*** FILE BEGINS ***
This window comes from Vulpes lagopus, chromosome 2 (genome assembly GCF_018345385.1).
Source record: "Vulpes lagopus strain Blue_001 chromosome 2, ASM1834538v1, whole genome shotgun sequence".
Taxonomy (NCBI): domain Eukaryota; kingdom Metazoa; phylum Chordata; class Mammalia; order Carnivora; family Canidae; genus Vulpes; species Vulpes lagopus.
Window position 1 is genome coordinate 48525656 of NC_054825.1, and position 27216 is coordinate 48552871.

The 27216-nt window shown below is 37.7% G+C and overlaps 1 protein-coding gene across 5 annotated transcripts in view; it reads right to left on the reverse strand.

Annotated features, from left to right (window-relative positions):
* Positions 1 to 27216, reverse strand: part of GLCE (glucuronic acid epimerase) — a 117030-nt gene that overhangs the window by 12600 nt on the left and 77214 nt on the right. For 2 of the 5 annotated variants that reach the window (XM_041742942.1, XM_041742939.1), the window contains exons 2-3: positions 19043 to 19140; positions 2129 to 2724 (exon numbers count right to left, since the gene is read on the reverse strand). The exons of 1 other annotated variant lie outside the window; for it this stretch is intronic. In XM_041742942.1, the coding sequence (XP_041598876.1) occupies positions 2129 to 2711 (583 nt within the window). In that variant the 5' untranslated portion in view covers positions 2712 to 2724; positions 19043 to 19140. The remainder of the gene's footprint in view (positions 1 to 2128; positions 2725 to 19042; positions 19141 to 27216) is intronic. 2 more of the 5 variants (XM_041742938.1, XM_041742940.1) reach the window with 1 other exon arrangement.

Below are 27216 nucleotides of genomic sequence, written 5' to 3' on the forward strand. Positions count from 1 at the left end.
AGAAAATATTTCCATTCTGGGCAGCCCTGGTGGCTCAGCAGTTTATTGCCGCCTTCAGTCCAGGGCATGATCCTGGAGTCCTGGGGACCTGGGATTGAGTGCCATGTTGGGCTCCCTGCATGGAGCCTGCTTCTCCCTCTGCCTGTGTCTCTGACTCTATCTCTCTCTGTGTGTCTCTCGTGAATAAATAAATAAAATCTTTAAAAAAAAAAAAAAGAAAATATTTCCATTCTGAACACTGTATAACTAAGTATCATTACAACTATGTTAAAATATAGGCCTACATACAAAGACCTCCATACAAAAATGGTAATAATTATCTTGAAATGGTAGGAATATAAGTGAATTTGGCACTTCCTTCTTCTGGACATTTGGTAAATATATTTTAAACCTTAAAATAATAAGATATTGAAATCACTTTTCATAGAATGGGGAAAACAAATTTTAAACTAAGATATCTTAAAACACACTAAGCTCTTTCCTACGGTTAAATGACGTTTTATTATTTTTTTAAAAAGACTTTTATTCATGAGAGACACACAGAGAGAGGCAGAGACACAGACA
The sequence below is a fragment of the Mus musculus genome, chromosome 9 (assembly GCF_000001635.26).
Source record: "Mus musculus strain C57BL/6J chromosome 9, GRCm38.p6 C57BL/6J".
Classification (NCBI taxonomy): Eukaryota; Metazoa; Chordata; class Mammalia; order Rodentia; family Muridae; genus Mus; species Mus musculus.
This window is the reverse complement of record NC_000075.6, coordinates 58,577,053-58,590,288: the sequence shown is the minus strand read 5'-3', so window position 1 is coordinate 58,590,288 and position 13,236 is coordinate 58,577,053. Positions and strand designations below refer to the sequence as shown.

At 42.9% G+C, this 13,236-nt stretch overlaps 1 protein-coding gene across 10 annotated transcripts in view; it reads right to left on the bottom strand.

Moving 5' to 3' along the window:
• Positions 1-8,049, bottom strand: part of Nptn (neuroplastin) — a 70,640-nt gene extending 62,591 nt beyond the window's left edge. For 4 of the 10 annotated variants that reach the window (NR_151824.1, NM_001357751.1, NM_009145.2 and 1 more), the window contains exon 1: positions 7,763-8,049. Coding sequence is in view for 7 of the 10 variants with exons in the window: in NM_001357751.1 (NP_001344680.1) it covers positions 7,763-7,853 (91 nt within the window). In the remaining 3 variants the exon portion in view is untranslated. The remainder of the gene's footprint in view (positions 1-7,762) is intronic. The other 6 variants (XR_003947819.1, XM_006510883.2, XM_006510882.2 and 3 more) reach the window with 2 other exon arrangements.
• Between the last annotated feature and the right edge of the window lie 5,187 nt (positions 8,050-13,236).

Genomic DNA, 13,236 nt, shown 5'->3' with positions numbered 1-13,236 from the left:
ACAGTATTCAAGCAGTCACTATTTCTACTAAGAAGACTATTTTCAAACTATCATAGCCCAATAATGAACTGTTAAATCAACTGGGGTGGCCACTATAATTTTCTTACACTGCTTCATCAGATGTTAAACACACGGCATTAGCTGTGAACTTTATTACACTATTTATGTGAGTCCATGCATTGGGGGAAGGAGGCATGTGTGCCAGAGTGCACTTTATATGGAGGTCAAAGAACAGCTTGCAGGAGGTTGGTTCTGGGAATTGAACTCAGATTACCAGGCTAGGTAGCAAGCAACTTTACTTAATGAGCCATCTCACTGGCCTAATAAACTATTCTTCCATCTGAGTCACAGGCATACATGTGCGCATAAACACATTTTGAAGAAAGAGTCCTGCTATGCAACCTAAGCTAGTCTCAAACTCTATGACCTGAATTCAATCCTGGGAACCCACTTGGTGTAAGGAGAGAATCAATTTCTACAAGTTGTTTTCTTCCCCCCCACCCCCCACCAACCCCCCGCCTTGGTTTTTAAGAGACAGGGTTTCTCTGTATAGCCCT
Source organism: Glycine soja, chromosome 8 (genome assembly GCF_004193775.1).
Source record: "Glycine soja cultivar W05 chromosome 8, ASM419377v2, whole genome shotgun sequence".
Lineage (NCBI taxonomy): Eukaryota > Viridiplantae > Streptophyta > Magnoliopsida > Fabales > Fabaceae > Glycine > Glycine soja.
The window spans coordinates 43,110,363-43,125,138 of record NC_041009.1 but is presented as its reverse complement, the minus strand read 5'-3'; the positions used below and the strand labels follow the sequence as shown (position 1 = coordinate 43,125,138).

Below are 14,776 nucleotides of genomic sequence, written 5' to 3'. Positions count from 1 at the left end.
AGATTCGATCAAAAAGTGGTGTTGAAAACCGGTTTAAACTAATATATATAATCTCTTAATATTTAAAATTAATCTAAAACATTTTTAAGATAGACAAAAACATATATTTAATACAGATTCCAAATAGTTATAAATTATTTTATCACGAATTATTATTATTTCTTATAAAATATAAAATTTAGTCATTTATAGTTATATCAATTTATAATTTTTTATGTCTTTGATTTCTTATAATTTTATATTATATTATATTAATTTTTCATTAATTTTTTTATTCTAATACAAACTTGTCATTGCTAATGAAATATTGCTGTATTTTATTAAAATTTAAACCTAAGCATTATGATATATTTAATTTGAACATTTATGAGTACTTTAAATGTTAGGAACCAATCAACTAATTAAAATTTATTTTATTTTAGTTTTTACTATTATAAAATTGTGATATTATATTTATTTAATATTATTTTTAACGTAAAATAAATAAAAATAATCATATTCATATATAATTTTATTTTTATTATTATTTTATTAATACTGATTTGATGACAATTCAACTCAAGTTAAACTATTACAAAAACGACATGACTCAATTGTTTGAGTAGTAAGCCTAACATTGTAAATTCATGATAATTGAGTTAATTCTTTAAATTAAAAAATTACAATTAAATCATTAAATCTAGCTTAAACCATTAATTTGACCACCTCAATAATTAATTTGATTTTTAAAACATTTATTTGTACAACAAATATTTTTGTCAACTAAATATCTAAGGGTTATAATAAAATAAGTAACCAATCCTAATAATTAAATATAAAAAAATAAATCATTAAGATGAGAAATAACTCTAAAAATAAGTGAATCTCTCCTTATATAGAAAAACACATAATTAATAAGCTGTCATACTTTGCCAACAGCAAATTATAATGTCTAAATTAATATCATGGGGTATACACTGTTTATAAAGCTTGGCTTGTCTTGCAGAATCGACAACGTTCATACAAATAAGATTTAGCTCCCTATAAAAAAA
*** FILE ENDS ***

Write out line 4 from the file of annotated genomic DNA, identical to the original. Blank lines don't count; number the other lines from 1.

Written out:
Window position 1 is genome coordinate 48525656 of NC_054825.1, and position 27216 is coordinate 48552871.